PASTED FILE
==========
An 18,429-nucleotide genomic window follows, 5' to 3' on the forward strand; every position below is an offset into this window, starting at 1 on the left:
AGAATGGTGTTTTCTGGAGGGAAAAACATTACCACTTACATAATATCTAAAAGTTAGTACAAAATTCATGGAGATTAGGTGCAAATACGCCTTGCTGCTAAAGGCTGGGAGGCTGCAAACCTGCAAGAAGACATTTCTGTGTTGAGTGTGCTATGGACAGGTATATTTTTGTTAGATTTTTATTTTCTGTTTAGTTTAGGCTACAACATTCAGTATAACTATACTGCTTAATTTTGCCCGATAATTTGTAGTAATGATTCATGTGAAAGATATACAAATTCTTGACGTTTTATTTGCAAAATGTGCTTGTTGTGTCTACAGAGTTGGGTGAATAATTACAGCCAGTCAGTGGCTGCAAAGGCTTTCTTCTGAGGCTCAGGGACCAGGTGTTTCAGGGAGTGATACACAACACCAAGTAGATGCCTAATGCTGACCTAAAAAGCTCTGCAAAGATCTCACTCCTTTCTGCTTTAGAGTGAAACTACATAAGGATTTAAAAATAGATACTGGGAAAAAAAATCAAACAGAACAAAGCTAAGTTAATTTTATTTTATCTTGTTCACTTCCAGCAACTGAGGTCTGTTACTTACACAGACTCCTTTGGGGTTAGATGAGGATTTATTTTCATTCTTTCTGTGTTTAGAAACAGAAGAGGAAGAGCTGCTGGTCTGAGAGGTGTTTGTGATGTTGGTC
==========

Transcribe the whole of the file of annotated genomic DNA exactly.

An 18,429-nucleotide genomic window follows, 5' to 3' on the forward strand; every position below is an offset into this window, starting at 1 on the left:
AGAATGGTGTTTTCTGGAGGGAAAAACATTACCACTTACATAATATCTAAAAGTTAGTACAAAATTCATGGAGATTAGGTGCAAATACGCCTTGCTGCTAAAGGCTGGGAGGCTGCAAACCTGCAAGAAGACATTTCTGTGTTGAGTGTGCTATGGACAGGTATATTTTTGTTAGATTTTTATTTTCTGTTTAGTTTAGGCTACAACATTCAGTATAACTATACTGCTTAATTTTGCCCGATAATTTGTAGTAATGATTCATGTGAAAGATATACAAATTCTTGACGTTTTATTTGCAAAATGTGCTTGTTGTGTCTACAGAGTTGGGTGAATAATTACAGCCAGTCAGTGGCTGCAAAGGCTTTCTTCTGAGGCTCAGGGACCAGGTGTTTCAGGGAGTGATACACAACACCAAGTAGATGCCTAATGCTGACCTAAAAAGCTCTGCAAAGATCTCACTCCTTTCTGCTTTAGAGTGAAACTACATAAGGATTTAAAAATAGATACTGGGAAAAAAAATCAAACAGAACAAAGCTAAGTTAATTTTATTTTATCTTGTTCACTTCCAGCAACTGAGGTCTGTTACTTACACAGACTCCTTTGGGGTTAGATGAGGATTTATTTTCATTCTTTCTGTGTTTAGAAACAGAAGAGGAAGAGCTGCTGGTCTGAGAGGTGTTTGTGATGTTGGTC